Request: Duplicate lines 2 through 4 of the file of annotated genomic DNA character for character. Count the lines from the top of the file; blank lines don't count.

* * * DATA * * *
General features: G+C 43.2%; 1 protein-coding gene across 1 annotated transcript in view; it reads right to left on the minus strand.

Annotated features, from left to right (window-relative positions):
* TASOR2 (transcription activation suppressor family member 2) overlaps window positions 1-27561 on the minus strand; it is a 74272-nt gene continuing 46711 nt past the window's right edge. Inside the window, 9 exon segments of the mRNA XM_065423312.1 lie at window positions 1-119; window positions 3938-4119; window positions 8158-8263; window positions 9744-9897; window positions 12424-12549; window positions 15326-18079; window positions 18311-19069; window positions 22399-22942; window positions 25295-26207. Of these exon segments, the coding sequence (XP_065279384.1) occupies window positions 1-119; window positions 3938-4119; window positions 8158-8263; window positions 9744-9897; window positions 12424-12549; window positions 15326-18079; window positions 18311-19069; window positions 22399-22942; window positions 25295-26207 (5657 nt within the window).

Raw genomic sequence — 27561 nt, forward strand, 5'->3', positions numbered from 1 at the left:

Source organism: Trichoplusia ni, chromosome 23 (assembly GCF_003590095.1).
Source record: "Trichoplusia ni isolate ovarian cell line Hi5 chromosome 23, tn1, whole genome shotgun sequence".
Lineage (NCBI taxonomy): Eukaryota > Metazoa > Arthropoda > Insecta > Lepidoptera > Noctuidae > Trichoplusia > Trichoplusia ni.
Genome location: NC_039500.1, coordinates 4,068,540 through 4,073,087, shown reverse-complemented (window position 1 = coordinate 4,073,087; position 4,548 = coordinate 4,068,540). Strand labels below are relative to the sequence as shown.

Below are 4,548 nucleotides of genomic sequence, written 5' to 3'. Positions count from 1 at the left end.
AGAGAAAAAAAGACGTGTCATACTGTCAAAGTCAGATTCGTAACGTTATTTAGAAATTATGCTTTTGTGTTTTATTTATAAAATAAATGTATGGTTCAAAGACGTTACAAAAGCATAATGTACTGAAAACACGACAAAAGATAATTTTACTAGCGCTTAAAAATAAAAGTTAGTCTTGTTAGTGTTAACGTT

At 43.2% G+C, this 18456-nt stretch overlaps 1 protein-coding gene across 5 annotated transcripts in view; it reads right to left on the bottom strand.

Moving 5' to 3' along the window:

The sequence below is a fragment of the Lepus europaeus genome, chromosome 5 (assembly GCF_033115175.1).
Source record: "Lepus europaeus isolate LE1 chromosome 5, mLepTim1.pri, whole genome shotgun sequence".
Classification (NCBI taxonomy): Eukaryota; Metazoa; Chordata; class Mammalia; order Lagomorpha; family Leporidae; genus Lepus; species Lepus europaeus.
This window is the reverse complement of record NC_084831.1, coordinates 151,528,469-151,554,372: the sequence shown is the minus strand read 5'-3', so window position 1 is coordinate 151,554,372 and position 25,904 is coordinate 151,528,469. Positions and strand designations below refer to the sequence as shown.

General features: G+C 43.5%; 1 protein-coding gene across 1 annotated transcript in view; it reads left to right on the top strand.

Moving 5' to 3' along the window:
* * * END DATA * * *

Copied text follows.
Annotated features, from left to right (window-relative positions):
* TASOR2 (transcription activation suppressor family member 2) overlaps window positions 1-27561 on the minus strand; it is a 74272-nt gene continuing 46711 nt past the window's right edge. Inside the window, 9 exon segments of the mRNA XM_065423312.1 lie at window positions 1-119; window positions 3938-4119; window positions 8158-8263; window positions 9744-9897; window positions 12424-12549; window positions 15326-18079; window positions 18311-19069; window positions 22399-22942; window positions 25295-26207. Of these exon segments, the coding sequence (XP_065279384.1) occupies window positions 1-119; window positions 3938-4119; window positions 8158-8263; window positions 9744-9897; window positions 12424-12549; window positions 15326-18079; window positions 18311-19069; window positions 22399-22942; window positions 25295-26207 (5657 nt within the window).

Raw genomic sequence — 27561 nt, forward strand, 5'->3', positions numbered from 1 at the left: